Actress Samantha Morton has said the BBC is in a “mess”.
In an exclusive interview with RadioTimes.com, the actress, who this year was seen in BBC1 drama Cider with Rosie, suggested that it was “liberating” to work on Sky Atlantic drama The Last Panthers because of the creative freedom she was afforded on the drama.
Asked if she minded that the Sky show drew considerably smaller audiences than work that is shown on mainstream channels like BBC1, she said: “I don’t care, I absolutely don’t care. The BBC have a whole different agenda, politically, in regards to entertainment, how they spend money. It’s in a mess, frankly.”
Asked to elaborate on what she meant about the BBC being in a “mess” she said: “It’s where money is placed and directed and who has power and how they operate within that power structure. Where the money goes and why.
“In the past you were making dramas like [1978 mini-series] The Lost Boys and all sorts of great drama. I am not saying they aren’t making great drama at the moment, there certainly are. But there are complexities within that.
“With Sky Atlantic, there’s not the kind of politics involved, in a way there are different politics. But as an actor I found it really liberating.”
She added that the BBC “has to sort itself out”: “Working for a company like Sky Atlantic and an independent production company like [Last Panthers producers] Warp… you have something where there is no compromise. These people have been left to make a programme by people with a huge amount of integrity and taste.”
The Last Panthers has attracted audiences over around 150,000 per episode over a seven-day period according to research body Barb. Sky points to the success of the first episode which has so far been watched by a “cumulative audience of more than 1 million”, including downloads.
But Morton said that the drama will have a continued appeal and longevity despite the relatively low audience figures compared with mainstream BBC1 and ITV drama: “It’s an international drama. A lot of people in my family don’t have Sky or Sky Atlantic but it will be available to download and you will be able to buy the box sets. Things have staying power that way. If people want to watch it they will find it. People talk.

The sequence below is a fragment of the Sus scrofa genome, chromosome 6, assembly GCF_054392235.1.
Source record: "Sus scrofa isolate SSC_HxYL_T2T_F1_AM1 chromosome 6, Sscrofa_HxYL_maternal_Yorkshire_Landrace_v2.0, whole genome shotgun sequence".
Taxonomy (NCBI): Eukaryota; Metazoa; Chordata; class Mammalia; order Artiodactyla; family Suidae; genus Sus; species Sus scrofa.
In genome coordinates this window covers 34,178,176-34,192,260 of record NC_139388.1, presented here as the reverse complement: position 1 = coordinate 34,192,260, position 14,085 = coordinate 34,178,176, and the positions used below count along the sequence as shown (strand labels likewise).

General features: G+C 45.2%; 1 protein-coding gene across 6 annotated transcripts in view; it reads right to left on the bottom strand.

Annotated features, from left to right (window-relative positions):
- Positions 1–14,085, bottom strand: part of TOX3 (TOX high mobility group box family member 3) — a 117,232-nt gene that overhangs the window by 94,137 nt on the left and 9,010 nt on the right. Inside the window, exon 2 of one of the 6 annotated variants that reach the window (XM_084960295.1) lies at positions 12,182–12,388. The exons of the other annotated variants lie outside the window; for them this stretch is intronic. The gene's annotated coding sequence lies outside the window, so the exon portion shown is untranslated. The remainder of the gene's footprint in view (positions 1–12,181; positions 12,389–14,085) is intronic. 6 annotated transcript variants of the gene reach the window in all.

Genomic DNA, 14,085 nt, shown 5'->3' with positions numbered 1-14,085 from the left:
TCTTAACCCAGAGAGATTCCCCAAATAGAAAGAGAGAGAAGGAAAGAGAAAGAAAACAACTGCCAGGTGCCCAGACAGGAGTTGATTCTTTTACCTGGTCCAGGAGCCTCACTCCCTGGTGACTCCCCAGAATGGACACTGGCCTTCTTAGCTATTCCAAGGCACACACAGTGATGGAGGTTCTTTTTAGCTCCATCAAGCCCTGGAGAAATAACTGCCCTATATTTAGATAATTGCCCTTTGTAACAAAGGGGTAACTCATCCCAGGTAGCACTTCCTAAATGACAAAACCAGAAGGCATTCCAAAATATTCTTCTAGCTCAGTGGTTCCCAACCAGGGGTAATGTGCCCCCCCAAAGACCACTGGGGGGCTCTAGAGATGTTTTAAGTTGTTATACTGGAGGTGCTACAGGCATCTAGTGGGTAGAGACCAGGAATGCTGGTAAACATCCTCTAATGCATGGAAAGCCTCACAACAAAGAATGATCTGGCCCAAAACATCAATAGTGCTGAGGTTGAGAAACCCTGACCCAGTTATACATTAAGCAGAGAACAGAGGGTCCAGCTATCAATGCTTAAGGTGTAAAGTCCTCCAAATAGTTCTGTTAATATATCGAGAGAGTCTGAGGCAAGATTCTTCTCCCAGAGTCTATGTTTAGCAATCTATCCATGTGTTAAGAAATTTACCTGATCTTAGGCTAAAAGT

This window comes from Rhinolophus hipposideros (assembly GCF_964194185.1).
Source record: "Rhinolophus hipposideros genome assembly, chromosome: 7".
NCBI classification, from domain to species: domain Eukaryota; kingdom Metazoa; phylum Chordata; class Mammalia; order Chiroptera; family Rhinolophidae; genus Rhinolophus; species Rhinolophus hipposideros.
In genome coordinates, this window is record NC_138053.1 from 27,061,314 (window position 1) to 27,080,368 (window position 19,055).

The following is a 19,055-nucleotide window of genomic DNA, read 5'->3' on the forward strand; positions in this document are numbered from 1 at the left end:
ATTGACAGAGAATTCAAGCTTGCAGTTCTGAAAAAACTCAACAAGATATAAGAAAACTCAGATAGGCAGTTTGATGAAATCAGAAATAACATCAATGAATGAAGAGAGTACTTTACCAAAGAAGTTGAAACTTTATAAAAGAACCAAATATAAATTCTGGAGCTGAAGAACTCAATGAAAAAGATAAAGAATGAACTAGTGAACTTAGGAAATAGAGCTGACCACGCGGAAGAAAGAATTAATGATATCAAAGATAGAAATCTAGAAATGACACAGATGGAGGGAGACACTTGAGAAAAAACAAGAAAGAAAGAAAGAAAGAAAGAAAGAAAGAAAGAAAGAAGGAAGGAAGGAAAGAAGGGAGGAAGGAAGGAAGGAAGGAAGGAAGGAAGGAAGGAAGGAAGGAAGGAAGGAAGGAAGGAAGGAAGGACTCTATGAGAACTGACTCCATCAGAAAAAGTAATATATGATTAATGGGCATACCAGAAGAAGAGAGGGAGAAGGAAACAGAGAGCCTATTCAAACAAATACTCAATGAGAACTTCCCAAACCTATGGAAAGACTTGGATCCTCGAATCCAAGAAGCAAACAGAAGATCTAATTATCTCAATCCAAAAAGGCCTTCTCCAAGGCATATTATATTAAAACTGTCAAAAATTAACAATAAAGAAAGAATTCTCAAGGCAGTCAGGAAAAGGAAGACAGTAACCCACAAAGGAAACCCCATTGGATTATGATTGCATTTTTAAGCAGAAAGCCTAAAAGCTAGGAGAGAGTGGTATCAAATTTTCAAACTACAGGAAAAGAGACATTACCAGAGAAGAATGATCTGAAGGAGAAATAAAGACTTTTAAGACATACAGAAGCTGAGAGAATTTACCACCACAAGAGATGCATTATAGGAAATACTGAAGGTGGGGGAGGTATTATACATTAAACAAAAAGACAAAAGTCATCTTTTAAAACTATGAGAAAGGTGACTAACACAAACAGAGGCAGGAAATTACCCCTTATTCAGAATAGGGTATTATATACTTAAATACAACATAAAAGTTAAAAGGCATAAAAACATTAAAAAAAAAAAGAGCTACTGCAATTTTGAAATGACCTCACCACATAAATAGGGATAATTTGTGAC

“It will be available for other people to see. It’s not really about viewing figures in the instant and the competition around that. Sky Atlantic are about making quality – and I mean quality – drama and the ripple effect that that will have. It’s about changing television.”
In The Last Panthers Morton plays Naomi, a British loss adjustor charged with recovering a cache of stolen diamonds whatever the cost with John Hurt portraying Tom, her nefarious boss. Also in pursuit is a French-Algerian policeman, Khalil, played by double Cesar award winner Tahar Rahim.
“It’s the best thing I have ever been part of in regards to my personal taste, the subject matter, the content, the truth within that and the greater implications about Europe and the educational way it does that within a drama. There’s a ruthlessness in business and finance that has a knock on effect on everybody.”
Morton said that the final episode of The Last Panthers – which airs tonight – will be “shocking” and fascinating” and “heartbreaking”.
“It’s really clever. It’s highbrow. It’s not about patronising an audience. It’s saying you’re going to have to follow this guys, we’re not going to have to spell it out. I found it enlightening.”
Morton added that she would do a second series of The Last Panthers if it goes ahead.
“I would work with [writer] Jack Thorne in a heartbeat. He’s a very special creative force who’s very inspiring to work alongside.”
Filmed on location in London, Marseille, Belgrade and Montenegro, it drew on the “energy and vibrancy” of those places, says Morton.
“It was hard work but it wasn’t hard work without its rewards. We filmed for eight months and in all that time no one in the team dropped the ball. I think that shows.”
The final episode of The Last Panthers is on Sky Atlantic on Thursday 17th December at 9pm